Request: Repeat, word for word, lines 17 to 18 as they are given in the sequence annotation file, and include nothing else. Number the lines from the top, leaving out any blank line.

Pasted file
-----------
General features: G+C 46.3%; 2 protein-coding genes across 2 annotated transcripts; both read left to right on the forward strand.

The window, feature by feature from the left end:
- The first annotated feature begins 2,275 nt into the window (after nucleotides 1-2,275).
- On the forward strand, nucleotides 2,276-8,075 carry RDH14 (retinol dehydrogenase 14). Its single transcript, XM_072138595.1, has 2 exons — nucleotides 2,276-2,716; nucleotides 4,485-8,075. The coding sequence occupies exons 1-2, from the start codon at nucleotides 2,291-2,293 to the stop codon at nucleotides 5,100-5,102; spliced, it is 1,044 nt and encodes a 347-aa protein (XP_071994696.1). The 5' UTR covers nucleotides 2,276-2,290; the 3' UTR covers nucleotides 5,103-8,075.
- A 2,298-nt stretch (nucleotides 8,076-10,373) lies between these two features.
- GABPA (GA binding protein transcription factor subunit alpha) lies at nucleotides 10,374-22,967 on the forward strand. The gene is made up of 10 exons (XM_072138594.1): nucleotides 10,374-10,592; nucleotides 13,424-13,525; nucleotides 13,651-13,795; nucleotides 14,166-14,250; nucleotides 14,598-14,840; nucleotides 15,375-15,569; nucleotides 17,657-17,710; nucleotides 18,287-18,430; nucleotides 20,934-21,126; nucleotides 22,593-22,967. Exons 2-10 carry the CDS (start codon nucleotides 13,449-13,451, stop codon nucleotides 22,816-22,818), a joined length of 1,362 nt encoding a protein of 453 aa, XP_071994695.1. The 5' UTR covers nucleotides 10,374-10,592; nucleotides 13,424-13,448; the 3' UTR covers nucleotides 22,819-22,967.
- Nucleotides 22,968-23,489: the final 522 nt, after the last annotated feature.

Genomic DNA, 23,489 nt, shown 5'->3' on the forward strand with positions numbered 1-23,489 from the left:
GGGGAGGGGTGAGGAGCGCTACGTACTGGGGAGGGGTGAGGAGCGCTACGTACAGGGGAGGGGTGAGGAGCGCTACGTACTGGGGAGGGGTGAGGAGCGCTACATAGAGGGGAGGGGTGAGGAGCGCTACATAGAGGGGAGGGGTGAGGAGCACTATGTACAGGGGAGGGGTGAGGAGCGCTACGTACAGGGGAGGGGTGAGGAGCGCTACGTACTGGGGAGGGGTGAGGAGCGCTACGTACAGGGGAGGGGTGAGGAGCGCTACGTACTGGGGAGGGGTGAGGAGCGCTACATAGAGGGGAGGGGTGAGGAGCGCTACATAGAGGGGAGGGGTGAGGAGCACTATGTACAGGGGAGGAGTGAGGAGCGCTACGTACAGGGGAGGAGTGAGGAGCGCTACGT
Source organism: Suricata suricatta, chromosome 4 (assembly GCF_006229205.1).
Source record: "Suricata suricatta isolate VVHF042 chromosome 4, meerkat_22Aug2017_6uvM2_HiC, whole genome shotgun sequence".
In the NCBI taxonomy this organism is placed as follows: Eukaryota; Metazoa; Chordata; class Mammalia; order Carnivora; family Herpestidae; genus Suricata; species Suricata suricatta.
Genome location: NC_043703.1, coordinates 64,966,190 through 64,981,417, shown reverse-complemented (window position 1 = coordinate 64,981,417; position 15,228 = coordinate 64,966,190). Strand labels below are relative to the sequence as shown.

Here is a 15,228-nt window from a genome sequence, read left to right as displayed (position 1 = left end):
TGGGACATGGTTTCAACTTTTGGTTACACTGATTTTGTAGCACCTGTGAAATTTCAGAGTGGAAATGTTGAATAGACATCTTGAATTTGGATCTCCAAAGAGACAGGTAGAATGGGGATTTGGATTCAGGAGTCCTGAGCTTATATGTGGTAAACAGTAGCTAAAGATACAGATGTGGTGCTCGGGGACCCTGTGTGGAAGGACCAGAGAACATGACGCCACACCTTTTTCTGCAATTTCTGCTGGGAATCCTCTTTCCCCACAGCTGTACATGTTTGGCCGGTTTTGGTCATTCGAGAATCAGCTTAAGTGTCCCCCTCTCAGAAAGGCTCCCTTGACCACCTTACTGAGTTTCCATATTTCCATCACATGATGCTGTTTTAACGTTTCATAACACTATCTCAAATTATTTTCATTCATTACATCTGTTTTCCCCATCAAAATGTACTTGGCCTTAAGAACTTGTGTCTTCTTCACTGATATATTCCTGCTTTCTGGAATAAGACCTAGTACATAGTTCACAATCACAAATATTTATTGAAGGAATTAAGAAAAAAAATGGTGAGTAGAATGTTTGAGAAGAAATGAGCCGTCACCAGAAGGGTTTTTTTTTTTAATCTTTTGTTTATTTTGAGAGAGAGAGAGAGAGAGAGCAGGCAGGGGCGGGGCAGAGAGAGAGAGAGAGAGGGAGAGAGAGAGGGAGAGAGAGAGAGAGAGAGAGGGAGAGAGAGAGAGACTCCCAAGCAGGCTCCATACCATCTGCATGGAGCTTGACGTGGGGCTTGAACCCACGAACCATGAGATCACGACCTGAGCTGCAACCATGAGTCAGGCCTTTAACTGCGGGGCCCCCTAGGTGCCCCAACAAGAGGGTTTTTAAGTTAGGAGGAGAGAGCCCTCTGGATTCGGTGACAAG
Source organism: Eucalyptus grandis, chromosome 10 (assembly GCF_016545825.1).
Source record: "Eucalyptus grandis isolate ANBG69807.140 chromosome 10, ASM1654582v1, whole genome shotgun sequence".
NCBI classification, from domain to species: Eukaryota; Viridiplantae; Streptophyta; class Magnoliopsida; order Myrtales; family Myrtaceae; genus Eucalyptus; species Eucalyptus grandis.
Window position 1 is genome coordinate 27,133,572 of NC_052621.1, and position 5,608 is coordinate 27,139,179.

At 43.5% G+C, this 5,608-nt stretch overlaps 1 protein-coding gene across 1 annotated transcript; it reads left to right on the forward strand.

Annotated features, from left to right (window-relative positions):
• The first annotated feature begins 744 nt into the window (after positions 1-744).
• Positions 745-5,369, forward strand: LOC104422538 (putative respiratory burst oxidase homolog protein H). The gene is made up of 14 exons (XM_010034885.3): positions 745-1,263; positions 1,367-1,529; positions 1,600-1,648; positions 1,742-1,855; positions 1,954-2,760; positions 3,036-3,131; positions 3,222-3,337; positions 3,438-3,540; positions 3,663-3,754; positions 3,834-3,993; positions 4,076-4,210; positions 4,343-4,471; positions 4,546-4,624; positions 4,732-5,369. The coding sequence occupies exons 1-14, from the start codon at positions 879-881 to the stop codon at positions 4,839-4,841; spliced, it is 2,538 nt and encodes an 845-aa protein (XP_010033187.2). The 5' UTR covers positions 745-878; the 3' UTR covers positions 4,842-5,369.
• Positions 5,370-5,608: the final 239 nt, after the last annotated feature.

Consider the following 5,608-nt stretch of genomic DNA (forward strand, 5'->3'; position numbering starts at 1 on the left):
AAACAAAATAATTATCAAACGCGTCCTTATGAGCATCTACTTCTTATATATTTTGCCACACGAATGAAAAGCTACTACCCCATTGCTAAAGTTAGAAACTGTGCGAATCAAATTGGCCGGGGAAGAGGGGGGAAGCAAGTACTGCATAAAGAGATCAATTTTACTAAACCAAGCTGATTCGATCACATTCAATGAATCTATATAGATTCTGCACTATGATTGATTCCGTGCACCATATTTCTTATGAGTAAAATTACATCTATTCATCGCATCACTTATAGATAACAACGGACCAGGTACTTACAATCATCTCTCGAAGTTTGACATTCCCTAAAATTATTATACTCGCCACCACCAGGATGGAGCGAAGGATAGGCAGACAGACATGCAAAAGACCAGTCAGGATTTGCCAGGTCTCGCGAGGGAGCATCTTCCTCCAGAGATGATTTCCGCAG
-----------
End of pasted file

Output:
Source record: "Eucalyptus grandis isolate ANBG69807.140 chromosome 10, ASM1654582v1, whole genome shotgun sequence".
NCBI classification, from domain to species: Eukaryota; Viridiplantae; Streptophyta; class Magnoliopsida; order Myrtales; family Myrtaceae; genus Eucalyptus; species Eucalyptus grandis.